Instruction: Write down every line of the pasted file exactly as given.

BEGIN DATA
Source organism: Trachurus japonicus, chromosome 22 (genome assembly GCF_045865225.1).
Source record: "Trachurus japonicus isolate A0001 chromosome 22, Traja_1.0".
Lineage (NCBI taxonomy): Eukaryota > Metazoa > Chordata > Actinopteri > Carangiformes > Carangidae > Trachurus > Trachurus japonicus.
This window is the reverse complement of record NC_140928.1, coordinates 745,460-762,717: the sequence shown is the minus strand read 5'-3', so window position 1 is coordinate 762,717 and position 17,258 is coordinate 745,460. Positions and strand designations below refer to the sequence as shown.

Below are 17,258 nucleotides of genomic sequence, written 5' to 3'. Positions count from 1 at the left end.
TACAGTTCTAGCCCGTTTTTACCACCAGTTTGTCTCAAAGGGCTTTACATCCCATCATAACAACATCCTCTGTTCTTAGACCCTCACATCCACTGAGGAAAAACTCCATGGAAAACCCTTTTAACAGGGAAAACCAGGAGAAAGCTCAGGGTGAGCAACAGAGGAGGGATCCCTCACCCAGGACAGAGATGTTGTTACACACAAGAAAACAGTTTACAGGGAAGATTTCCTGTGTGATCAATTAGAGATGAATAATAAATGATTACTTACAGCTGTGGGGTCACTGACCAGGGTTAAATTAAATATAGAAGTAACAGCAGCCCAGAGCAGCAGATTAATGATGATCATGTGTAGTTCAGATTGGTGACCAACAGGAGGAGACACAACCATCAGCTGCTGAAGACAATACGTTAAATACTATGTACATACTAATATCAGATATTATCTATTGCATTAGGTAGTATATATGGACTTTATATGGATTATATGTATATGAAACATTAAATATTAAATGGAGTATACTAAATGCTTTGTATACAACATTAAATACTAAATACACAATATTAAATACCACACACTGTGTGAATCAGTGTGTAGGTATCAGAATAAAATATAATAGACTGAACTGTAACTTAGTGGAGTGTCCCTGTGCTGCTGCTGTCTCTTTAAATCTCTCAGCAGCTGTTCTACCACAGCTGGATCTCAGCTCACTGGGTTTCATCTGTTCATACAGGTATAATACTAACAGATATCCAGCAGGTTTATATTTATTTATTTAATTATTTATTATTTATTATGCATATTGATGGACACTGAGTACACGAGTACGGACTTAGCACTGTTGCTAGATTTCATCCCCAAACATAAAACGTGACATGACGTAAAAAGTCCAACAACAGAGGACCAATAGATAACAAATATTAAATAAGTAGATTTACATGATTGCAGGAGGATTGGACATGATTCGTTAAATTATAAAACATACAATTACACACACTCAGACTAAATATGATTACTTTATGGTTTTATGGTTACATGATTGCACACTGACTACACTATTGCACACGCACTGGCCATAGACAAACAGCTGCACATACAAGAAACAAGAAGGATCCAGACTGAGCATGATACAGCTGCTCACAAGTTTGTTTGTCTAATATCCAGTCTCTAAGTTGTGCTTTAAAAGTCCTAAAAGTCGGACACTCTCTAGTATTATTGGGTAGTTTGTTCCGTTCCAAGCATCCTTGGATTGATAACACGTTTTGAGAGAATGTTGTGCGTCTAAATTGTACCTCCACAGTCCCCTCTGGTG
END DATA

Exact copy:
Source organism: Trachurus japonicus, chromosome 22 (genome assembly GCF_045865225.1).
Source record: "Trachurus japonicus isolate A0001 chromosome 22, Traja_1.0".
Lineage (NCBI taxonomy): Eukaryota > Metazoa > Chordata > Actinopteri > Carangiformes > Carangidae > Trachurus > Trachurus japonicus.
This window is the reverse complement of record NC_140928.1, coordinates 745,460-762,717: the sequence shown is the minus strand read 5'-3', so window position 1 is coordinate 762,717 and position 17,258 is coordinate 745,460. Positions and strand designations below refer to the sequence as shown.

Below are 17,258 nucleotides of genomic sequence, written 5' to 3'. Positions count from 1 at the left end.
TACAGTTCTAGCCCGTTTTTACCACCAGTTTGTCTCAAAGGGCTTTACATCCCATCATAACAACATCCTCTGTTCTTAGACCCTCACATCCACTGAGGAAAAACTCCATGGAAAACCCTTTTAACAGGGAAAACCAGGAGAAAGCTCAGGGTGAGCAACAGAGGAGGGATCCCTCACCCAGGACAGAGATGTTGTTACACACAAGAAAACAGTTTACAGGGAAGATTTCCTGTGTGATCAATTAGAGATGAATAATAAATGATTACTTACAGCTGTGGGGTCACTGACCAGGGTTAAATTAAATATAGAAGTAACAGCAGCCCAGAGCAGCAGATTAATGATGATCATGTGTAGTTCAGATTGGTGACCAACAGGAGGAGACACAACCATCAGCTGCTGAAGACAATACGTTAAATACTATGTACATACTAATATCAGATATTATCTATTGCATTAGGTAGTATATATGGACTTTATATGGATTATATGTATATGAAACATTAAATATTAAATGGAGTATACTAAATGCTTTGTATACAACATTAAATACTAAATACACAATATTAAATACCACACACTGTGTGAATCAGTGTGTAGGTATCAGAATAAAATATAATAGACTGAACTGTAACTTAGTGGAGTGTCCCTGTGCTGCTGCTGTCTCTTTAAATCTCTCAGCAGCTGTTCTACCACAGCTGGATCTCAGCTCACTGGGTTTCATCTGTTCATACAGGTATAATACTAACAGATATCCAGCAGGTTTATATTTATTTATTTAATTATTTATTATTTATTATGCATATTGATGGACACTGAGTACACGAGTACGGACTTAGCACTGTTGCTAGATTTCATCCCCAAACATAAAACGTGACATGACGTAAAAAGTCCAACAACAGAGGACCAATAGATAACAAATATTAAATAAGTAGATTTACATGATTGCAGGAGGATTGGACATGATTCGTTAAATTATAAAACATACAATTACACACACTCAGACTAAATATGATTACTTTATGGTTTTATGGTTACATGATTGCACACTGACTACACTATTGCACACGCACTGGCCATAGACAAACAGCTGCACATACAAGAAACAAGAAGGATCCAGACTGAGCATGATACAGCTGCTCACAAGTTTGTTTGTCTAATATCCAGTCTCTAAGTTGTGCTTTAAAAGTCCTAAAAGTCGGACACTCTCTAGTATTATTGGGTAGTTTGTTCCGTTCCAAGCATCCTTGGATTGATAACACGTTTTGAGAGAATGTTGTGCGTCTAAATTGTACCTCCACAGTCCCCTCTGGTG